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Henry V (11 August 1086[1] – 23 May 1125) was King of Germany (from 1099 to 1125) and Holy Roman Emperor (from 1111 to 1125), the fourth and last ruler of the Salian dynasty. Henry's reign coincided with the final phase of the great Investiture Controversy, which had pitted pope against emperor. By the settlement of the Concordat of Worms, he surrendered to the demands of the second generation of Gregorian reformers.

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Henry V (1086-1125) was King of Germany (from 1099 to 1125) and Holy Roman Emperor (from 1111 to 1125). Henry's reign coincided with the final phase of the great Investiture Controversy, which had pitted pope against emperor. By the settlement of the Concordat of Worms, he surrendered to the demands of the second generation of Gregorian reformers.by Jordan, Archbishop of Milan in 1116 and ratified by Pope Paschal II over the Investiture Controversy. Received back into communion in 1122.

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Worms Hauptbahnhof

An illustration of Emperor Hendrik IV giving a man religious investiture so he could become a bishop to lead some territory of the HRE. The investiture controversy which was fought between the emperor of the Holy Roman Empire and the Papal Stats lasted from 1075 - 1122. It was enden with the concordate of Worms (HRE).

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Henry V was King of Germany and Holy Roman Emperor , the fourth and last ruler of the Salian dynasty. Henry's reign coincided with the final phase of the great Investiture Controversy, which had pitted pope against emperor. By the settlement of the Concordat of Worms, he surrendered to the demands of the second generation of Gregorian reformers.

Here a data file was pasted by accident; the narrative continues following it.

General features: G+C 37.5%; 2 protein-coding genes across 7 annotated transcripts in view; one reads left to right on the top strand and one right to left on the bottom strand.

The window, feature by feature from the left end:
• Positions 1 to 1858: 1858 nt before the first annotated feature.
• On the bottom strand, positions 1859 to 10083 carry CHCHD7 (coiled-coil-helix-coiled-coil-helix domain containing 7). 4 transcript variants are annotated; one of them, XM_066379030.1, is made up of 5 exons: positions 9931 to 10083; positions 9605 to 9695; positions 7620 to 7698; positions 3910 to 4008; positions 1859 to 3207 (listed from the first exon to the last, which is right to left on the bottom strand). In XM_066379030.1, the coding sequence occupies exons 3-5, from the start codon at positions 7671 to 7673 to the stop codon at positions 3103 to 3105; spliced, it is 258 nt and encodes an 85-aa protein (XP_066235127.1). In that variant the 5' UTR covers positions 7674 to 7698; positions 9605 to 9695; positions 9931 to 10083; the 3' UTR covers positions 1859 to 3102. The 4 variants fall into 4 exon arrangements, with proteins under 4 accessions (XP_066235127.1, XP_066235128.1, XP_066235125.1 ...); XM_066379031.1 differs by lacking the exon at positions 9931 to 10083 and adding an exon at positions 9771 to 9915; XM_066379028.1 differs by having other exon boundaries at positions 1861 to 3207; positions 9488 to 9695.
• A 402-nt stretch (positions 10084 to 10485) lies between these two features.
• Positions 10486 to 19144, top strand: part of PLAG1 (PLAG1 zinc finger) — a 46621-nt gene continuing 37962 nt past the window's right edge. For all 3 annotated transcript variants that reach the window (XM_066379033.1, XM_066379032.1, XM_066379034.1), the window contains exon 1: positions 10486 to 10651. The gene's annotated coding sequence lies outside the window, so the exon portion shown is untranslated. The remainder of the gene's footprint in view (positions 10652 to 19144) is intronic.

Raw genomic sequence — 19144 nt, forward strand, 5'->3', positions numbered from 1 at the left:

King Henry IV (1050-1106): teenage King of Germany, deposed two Popes, excommunicated twice, told one Pope literally to "go to hell", strategist, sneaky politician, warrior, and eventually Holy Roman Emperor.

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What was the Investiture Controversy a Controversy About? :http://www.medievalists.net/2013/02/19/what-was-the-investiture-controversy-a-controversy-about/

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The Investiture Controversy was the most significant conflict between Church and state in medieval Europe. In the 11th and 12th centuries, a series of Popes challenged the authority of European monarchies over control of appointments, or investitures, of church officials such as bishops and abbots. The investiture controversy began as a power struggle between Pope Gregory VII and Henry IV, Holy Roman Emperor. The entire controversy was finally resolved by the Concordat of Worms in 1122.

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A medieval king investing a bishop with the symbols of office. Otto centralized his control over Germany through the investiture of bishops and abbots, making the clergy-class his personal vassal.